Praise for Daydream

A Richly Textured Collection Full of Moody Imagery
Reviewer: Jenny Chalek (Louisville, KY United States) 

Written over a period of time ranging from the author's early teenage years to the present and arranged in chronological order, this series of short poems touches on topics as varied as they are evocative. As I progressed through the collection, I noticed the expected treatises on social injustices, relational indifference, and other such poetic "old standbys." 

However, I gradually became aware of a subtle difference in sensibility between what I was reading here and what I was used to seeing elsewhere. What stood out was a certain "matter-of-factness," and a lack of didacticism or drama. The emotions came through mostly through images that were in some cases so vivid as to seem tactile. In the poem "I flirt with death," for example, the cadence and rhythm of the words seems so immediate and "light" in comparison to the gravity of the subject matter that there is precious little feeling of any barrier between the reader and the events in the poem - causing all the more powerful a rush of blood to the head as the actual meaning of the words starts to sink in. 

But, as its title suggests, "Daydream" doesn't dwell on only one type of poem, preferring instead to wander from topic to topic as if on a whim. There are lighthearted pieces to balance out the dark ones, as well as plenty in between. Overall, it is an unusual and powerful collection.

In April of 2003, I attended a creative writing workshop conducted by Natalie Goldberg, bestselling author of Writing Down the Bones and Wild Mind. In a postcard to me, she wrote:

"Dear Robin, Thank you for Daydream. I really enjoyed reading it. Esp. liked 'Dreams (To Dad)', 'Grandad', 'What do you believe in?', but so many are good. All my best, Natalie Golberg"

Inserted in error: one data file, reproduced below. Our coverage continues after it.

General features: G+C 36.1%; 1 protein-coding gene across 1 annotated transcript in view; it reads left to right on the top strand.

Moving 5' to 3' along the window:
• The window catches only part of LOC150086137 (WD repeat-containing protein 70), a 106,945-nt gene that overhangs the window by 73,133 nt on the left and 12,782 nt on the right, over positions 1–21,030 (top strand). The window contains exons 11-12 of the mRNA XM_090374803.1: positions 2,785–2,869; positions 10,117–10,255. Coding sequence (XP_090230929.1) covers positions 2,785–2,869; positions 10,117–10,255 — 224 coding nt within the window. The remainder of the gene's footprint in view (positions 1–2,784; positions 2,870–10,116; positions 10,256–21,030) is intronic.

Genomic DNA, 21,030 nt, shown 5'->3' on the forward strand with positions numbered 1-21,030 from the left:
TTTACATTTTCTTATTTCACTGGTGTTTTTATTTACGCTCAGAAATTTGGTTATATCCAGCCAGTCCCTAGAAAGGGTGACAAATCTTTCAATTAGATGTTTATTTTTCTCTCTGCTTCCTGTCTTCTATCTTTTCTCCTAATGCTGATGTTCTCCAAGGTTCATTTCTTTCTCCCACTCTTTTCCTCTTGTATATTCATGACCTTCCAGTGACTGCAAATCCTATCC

Poem from book

Step Into a Photograph

Step into a photograph

A picture of the past

Where you'll find your 

childhood friends

In a place that didn't last

Spite the cruel departure 

Of those days that have 

gone by

And step into a photograph

Don't let fond memories die.

Poem from book

Dreams (To Dad) 

Your face rests in me
on the side where hers isn’t
where my wings sleep...
where the colors of my semi-
forgotten dreams lie mingling...

Your eyes are not always closed–
You still smile
And the colors of my dreams
are finding new life
from pale to vivid
they are taking shape...
And you are blinking
and smiling
and waking up
Not the you that you became
But the best of what you must
have been.

The face of sleepy days
in newspaper hats
Cuddling with your small daughters
The smaller of whom
was me...
Am I?

Is it silly to wonder if
you hear my thoughts?
If thoughts were like sounds
in another plane?
Is that the plane you’re flying, Dad?
I still love you.